Edg. What means that bloody knife?

It came even from the heart of

Who, man? speak.

1 Of this difficult passage, which is probably corrupt, Steevens gives the following explanation:-" This would have seemed a period to such as love not sorrow, but-another, i. e. but I must add another, i. e. another period, another kind of conclusion to my story, such as will increase the horrors of what has been already told." It will be necessary, if we admit this interpretation, to point the passage thus:

but another:

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Malone's explanation is:-"This would have seemed the utmost completion of woe, to such as do not delight in sorrow; but another, of a different disposition, to amplify misery would give more strength to that which hath too much;"" referring to the bastard's desiring to hear more, and to Albany's thinking that enough had been said.

2 The quartos read, "threw me on my father." The reading in the text is certainly more likely to be correct.

Gent. Your lady, sir, your lady; and her sister By her is poisoned; she hath confessed it.'

Edm. I was contracted to them both; a three Now marry in an instant.

Alb. Produce their bodies, be they alive or dead!— This judgment of the Heavens, that makes us tremble, Touches us not with pity. [Exit Gentleman.

Enter KENT.


Here comes Kent, sir.

Alb. O it is he.

The time will not allow the compliment,

Which very manners urges.


I am come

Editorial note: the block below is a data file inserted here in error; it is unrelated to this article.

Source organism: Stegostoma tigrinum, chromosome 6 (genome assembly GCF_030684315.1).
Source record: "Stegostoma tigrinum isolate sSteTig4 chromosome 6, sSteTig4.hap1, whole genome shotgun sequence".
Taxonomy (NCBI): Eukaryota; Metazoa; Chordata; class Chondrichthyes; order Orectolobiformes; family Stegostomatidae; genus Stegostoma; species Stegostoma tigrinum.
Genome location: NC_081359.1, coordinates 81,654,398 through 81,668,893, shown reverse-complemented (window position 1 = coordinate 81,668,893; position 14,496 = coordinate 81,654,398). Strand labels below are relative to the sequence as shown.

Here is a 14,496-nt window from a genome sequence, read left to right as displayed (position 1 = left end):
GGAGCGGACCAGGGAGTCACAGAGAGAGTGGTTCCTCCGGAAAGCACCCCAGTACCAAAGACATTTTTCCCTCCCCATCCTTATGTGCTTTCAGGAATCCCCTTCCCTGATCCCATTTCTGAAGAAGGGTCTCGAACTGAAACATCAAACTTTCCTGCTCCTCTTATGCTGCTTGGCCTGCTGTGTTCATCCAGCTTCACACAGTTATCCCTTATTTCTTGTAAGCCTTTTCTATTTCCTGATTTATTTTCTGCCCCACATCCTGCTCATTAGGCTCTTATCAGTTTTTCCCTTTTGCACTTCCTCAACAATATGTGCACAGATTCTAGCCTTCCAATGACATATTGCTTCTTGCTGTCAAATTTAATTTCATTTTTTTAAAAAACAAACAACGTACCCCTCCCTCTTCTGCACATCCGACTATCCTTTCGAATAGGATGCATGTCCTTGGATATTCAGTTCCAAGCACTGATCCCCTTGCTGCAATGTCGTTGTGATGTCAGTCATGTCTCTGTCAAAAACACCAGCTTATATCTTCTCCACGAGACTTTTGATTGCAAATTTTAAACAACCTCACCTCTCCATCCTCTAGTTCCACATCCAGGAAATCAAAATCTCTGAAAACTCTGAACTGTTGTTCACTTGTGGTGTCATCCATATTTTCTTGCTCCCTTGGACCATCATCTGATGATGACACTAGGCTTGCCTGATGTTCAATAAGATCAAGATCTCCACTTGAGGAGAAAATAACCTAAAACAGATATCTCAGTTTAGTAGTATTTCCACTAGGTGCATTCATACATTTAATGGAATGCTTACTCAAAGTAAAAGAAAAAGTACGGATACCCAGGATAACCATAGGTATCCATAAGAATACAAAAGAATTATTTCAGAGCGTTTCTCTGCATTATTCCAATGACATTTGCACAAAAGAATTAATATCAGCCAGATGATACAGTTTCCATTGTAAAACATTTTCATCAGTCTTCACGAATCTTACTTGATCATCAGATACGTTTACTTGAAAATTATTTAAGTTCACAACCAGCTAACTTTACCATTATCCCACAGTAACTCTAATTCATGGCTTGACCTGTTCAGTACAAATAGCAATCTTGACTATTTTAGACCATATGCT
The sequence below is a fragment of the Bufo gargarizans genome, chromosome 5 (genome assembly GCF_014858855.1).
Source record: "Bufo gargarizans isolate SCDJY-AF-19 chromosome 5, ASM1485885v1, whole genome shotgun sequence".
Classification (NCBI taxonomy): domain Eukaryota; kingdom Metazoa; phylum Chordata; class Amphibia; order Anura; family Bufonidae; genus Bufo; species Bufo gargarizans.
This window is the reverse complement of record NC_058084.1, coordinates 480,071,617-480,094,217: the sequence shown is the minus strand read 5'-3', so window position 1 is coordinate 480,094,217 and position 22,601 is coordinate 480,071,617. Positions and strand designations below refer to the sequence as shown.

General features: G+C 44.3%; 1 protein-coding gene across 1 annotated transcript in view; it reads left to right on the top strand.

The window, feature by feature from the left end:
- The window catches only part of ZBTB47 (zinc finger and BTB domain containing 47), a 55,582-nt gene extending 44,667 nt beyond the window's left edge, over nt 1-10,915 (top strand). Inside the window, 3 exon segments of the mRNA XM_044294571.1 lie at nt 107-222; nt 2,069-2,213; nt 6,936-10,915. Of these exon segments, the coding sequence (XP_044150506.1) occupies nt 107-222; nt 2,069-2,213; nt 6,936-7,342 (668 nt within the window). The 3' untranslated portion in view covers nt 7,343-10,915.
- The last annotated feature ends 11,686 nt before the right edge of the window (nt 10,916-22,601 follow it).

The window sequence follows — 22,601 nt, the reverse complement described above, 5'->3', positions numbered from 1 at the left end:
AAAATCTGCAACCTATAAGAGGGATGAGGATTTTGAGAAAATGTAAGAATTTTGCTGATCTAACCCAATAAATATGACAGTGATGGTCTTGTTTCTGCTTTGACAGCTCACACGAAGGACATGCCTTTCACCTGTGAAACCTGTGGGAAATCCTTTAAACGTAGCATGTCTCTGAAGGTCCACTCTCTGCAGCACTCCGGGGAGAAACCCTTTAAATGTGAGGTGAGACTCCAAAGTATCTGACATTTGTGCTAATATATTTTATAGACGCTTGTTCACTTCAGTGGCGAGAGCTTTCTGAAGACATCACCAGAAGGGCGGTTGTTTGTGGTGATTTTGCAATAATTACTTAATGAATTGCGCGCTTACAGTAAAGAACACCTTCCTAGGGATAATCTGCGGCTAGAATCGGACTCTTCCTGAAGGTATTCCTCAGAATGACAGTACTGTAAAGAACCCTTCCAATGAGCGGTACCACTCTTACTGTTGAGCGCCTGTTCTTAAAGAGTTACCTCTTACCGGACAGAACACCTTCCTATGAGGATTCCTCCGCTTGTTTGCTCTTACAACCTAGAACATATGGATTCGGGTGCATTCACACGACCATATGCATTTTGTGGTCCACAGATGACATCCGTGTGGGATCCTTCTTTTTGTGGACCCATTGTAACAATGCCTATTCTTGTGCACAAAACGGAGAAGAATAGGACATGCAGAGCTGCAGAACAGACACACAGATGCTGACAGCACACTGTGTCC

To bid my king and master aye good night;
Is he not here?


Great thing of us forgot!

Speak, Edmund, where's the king? and where's Cor

delia ?

Seest thou this object, Kent?

[The bodies of GONERIL and REGAN are brought in.

Kent. Alack, why thus?


Yet Edmund was beloved.

The one the other poisoned for my sake,

And after slew herself.

Alb. Even so.-Cover their faces.

Edm. I pant for life:-Some good I mean to do, Despite of mine own nature. Quickly sendBe brief in it-to the castle, for my writ

Is on the life of Lear, and on Cordelia.

Nay, send in time.


Run, run, O, run

Edg. To whom, my lord?-Who has the office? send

Thy token of reprieve.

Edm. Well thought on; take my sword,

Give it the captain.

1 Thus the quarto. The folio reads "she confesses it."



Haste thee, for thy life.

Edm. He hath commission from thy
To hang Cordelia in the prison, and
To lay the blame upon her own despair,
That she fordid' herself.

[Exit EDGAR. wife and me

Alb. The gods defend her! Bear him hence awhile.

[EDMUND is borne off.


Enter LEAR, with CORDELIA dead in his arms; EDGAR, Officer, and others.

Lear. Howl, howl, howl, howl!-O, you are men

of stones;

Had I your tongues and eyes, I'd use them so
That heaven's vault should crack.-O, she is


gone for

I know when one is dead, and when one lives;
She's dead as earth.-Lend me a looking-glass;
If that her breath will mist or stain the stone,
Why, then she lives.


Is this the promised end? 3 Edg. Or image of that horror?


Fall, and cease!


Lear. This feather stirs; she lives! if it be so,

It is a chance that does redeem all sorrows

That ever I have felt.


O my good master! [Kneeling.

Lear. 'Pr'ythee, away.

Edg. 'Tis noble Kent, your friend. Lear. A plague upon you, murderers, traitors all!

1 To fordo signifies to destroy. It is used again in Hamlet.

2 The old historians say that Cordelia retired with victory from the battle, which she conducted in her father's cause, and thereby replaced him on the throne; but in a subsequent one fought against her (after the death of the old king), by the sons of Regan and Goneril, she was taken, and died miserably in prison. Geoffrey of Monmouth, the original relater of the story, says that she killed herself.

3 Kent, in contemplating the scene before him, recollects those passages of St. Mark's Gospel, in which Christ foretells to his disciples the end of the world; and hence his question. To which Edgar adds, Or only a representation or resemblance of that horror.

4 To cease is to die. "Rather fall, and cease to be at once, than con tinue in existence only to be wretched."